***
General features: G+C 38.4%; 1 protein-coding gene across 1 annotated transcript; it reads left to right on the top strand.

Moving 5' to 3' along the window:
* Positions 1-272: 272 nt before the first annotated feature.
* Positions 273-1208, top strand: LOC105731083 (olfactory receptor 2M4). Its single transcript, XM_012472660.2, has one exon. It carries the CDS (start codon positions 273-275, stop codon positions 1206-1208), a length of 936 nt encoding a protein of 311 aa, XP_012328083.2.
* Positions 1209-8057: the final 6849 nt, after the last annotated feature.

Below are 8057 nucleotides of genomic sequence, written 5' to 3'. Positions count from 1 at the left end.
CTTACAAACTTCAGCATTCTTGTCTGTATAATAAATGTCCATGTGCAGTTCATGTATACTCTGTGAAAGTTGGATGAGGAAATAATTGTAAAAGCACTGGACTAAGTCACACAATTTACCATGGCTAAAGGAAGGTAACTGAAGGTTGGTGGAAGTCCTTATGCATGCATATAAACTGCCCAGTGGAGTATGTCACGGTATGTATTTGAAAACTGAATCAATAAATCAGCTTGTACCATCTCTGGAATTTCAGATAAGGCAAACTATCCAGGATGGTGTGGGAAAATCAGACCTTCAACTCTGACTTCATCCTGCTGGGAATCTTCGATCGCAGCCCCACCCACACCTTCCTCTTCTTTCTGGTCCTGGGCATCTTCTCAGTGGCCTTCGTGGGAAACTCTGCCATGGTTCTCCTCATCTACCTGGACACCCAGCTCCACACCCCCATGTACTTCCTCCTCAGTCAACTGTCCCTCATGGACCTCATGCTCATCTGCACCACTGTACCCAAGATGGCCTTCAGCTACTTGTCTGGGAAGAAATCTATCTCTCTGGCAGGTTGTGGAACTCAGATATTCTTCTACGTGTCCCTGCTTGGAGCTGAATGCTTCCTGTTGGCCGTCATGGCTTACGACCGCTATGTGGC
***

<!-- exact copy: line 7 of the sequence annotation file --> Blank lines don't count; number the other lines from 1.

CTTACAAACTTCAGCATTCTTGTCTGTATAATAAATGTCCATGTGCAGTTCATGTATACTCTGTGAAAGTTGGATGAGGAAATAATTGTAAAAGCACTGGACTAAGTCACACAATTTACCATGGCTAAAGGAAGGTAACTGAAGGTTGGTGGAAGTCCTTATGCATGCATATAAACTGCCCAGTGGAGTATGTCACGGTATGTATTTGAAAACTGAATCAATAAATCAGCTTGTACCATCTCTGGAATTTCAGATAAGGCAAACTATCCAGGATGGTGTGGGAAAATCAGACCTTCAACTCTGACTTCATCCTGCTGGGAATCTTCGATCGCAGCCCCACCCACACCTTCCTCTTCTTTCTGGTCCTGGGCATCTTCTCAGTGGCCTTCGTGGGAAACTCTGCCATGGTTCTCCTCATCTACCTGGACACCCAGCTCCACACCCCCATGTACTTCCTCCTCAGTCAACTGTCCCTCATGGACCTCATGCTCATCTGCACCACTGTACCCAAGATGGCCTTCAGCTACTTGTCTGGGAAGAAATCTATCTCTCTGGCAGGTTGTGGAACTCAGATATTCTTCTACGTGTCCCTGCTTGGAGCTGAATGCTTCCTGTTGGCCGTCATGGCTTACGACCGCTATGTGGC